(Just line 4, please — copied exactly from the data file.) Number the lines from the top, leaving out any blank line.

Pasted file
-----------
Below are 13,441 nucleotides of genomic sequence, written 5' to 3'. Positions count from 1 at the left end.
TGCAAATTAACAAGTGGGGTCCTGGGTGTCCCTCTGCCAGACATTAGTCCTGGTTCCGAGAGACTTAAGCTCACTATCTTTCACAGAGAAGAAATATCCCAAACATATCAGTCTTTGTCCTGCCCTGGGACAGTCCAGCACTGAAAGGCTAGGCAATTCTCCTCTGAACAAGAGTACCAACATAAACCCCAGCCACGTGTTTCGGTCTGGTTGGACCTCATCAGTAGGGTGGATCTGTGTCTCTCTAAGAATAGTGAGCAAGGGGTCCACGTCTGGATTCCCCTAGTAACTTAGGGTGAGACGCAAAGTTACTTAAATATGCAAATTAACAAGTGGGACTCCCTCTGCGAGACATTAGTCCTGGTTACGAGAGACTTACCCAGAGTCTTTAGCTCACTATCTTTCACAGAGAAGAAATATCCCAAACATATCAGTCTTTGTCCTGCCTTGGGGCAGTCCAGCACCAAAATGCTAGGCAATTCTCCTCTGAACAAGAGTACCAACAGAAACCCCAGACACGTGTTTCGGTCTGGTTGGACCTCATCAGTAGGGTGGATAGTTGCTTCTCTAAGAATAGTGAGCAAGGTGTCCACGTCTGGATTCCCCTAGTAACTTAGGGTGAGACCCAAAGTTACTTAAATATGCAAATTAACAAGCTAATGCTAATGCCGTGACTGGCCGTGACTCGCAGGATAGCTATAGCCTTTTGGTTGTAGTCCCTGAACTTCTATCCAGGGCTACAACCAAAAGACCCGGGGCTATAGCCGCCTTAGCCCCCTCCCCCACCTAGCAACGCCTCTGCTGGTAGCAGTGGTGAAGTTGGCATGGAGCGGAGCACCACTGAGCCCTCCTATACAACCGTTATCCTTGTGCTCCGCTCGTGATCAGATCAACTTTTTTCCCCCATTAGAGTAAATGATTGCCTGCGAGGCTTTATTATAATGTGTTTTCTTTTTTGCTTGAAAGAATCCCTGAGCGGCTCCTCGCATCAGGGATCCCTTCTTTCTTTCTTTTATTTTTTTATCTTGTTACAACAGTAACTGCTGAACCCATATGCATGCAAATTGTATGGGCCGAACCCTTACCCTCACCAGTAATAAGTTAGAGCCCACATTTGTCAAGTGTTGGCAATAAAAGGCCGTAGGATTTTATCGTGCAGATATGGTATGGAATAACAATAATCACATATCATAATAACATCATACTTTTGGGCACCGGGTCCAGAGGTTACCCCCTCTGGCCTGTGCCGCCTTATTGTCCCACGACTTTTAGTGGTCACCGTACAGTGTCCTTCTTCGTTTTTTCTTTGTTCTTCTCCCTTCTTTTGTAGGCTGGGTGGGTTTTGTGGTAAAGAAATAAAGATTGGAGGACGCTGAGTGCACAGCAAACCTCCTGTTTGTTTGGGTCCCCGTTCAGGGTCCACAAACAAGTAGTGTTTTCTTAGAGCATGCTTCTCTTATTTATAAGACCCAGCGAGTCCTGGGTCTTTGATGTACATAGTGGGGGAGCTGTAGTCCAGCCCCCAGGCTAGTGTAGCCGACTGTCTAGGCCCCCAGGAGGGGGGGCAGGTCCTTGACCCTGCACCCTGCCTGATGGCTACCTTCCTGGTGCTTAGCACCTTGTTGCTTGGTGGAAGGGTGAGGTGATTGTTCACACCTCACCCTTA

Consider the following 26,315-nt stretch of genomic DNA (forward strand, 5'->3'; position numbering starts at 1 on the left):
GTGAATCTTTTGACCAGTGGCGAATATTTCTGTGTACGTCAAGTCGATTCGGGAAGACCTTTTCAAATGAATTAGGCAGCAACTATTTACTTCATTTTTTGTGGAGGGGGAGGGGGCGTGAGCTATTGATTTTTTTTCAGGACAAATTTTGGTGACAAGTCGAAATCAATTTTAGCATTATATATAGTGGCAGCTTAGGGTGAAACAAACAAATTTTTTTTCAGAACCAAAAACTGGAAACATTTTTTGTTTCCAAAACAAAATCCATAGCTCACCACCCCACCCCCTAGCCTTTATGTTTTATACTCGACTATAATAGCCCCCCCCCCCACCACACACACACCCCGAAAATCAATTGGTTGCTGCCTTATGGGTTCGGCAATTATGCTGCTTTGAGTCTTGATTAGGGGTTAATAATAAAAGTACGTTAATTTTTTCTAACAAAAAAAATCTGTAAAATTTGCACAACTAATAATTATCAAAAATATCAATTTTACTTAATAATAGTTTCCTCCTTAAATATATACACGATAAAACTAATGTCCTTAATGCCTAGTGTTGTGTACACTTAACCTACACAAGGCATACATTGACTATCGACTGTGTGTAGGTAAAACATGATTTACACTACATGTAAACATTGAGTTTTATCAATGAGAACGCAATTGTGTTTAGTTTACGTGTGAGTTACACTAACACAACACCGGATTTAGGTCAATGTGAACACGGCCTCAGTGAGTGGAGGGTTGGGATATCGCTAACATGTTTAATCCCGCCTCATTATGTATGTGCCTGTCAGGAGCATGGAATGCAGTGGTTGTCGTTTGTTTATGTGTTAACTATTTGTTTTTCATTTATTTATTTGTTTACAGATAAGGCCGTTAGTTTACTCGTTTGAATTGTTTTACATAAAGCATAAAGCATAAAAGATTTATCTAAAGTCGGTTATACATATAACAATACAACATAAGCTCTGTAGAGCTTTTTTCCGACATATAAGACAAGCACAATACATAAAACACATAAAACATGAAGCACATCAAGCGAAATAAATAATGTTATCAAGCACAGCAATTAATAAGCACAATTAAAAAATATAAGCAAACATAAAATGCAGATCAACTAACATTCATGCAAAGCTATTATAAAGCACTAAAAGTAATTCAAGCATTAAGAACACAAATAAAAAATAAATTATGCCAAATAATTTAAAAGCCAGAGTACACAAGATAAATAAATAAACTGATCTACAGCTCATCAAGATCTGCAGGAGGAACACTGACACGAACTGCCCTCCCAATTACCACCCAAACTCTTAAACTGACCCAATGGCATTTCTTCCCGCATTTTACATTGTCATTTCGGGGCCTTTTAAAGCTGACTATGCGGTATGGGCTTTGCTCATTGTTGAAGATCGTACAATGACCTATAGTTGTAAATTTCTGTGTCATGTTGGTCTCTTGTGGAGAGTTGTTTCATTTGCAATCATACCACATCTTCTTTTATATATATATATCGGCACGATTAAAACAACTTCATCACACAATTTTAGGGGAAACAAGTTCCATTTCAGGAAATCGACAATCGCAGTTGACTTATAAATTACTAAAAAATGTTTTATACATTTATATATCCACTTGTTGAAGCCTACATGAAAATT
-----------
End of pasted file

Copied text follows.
GTGAATCTTTTGACCAGTGGCGAATATTTCTGTGTACGTCAAGTCGATTCGGGAAGACCTTTTCAAATGAATTAGGCAGCAACTATTTACTTCATTTTTTGTGGAGGGGGAGGGGGCGTGAGCTATTGATTTTTTTTCAGGACAAATTTTGGTGACAAGTCGAAATCAATTTTAGCATTATATATAGTGGCAGCTTAGGGTGAAACAAACAAATTTTTTTTCAGAACCAAAAACTGGAAACATTTTTTGTTTCCAAAACAAAATCCATAGCTCACCACCCCACCCCCTAGCCTTTATGTTTTATACTCGACTATAATAGCCCCCCCCCCCACCACACACACACCCCGAAAATCAATTGGTTGCTGCCTTATGGGTTCGGCAATTATGCTGCTTTGAGTCTTGATTAGGGGTTAATAATAAAAGTACGTTAATTTTTTCTAACAAAAAAAATCTGTAAAATTTGCACAACTAATAATTATCAAAAATATCAATTTTACTTAATAATAGTTTCCTCCTTAAATATATACACGATAAAACTAATGTCCTTAATGCCTAGTGTTGTGTACACTTAACCTACACAAGGCATACATTGACTATCGACTGTGTGTAGGTAAAACATGATTTACACTACATGTAAACATTGAGTTTTATCAATGAGAACGCAATTGTGTTTAGTTTACGTGTGAGTTACACTAACACAACACCGGATTTAGGTCAATGTGAACACGGCCTCAGTGAGTGGAGGGTTGGGATATCGCTAACATGTTTAATCCCGCCTCATTATGTATGTGCCTGTCAGGAGCATGGAATGCAGTGGTTGTCGTTTGTTTATGTGTTAACTATTTGTTTTTCATTTATTTATTTGTTTACAGATAAGGCCGTTAGTTTACTCGTTTGAATTGTTTTACATAAAGCATAAAGCATAAAAGATTTATCTAAAGTCGGTTATACATATAACAATACAACATAAGCTCTGTAGAGCTTTTTTCCGACATATAAGACAAGCACAATACATAAAACACATAAAACATGAAGCACATCAAGCGAAATAAATAATGTTATCAAGCACAGCAATTAATAAGCACAATTAAAAAATATAAGCAAACATAAAATGCAGATCAACTAACATTCATGCAAAGCTATTATAAAGCACTAAAAGTAATTCAAGCATTAAGAACACAAATAAAAAATAAATTATGCCAAATAATTTAAAAGCCAGAGTACACAAGATAAATAAATAAACTGATCTACAGCTCATCAAGATCTGCAGGAGGAACACTGACACGAACTGCCCTCCCAATTACCACCCAAACTCTTAAACTGACCCAATGGCATTTCTTCCCGCATTTTACATTGTCATTTCGGGGCCTTTTAAAGCTGACTATGCGGTATGGGCTTTGCTCATTGTTGAAGATCGTACAATGACCTATAGTTGTAAATTTCTGTGTCATGTTGGTCTCTTGTGGAGAGTTGTTTCATTTGCAATCATACCACATCTTCTTTTATATATATATATCGGCACGATTAAAACAACTTCATCACACAATTTTAGGGGAAACAAGTTCCATTTCAGGAAATCGACAATCGCAGTTGACTTATAAATTACTAAAAAATGTTTTATACATTTATATATCCACTTGTTGAAGCCTACATGAAAATT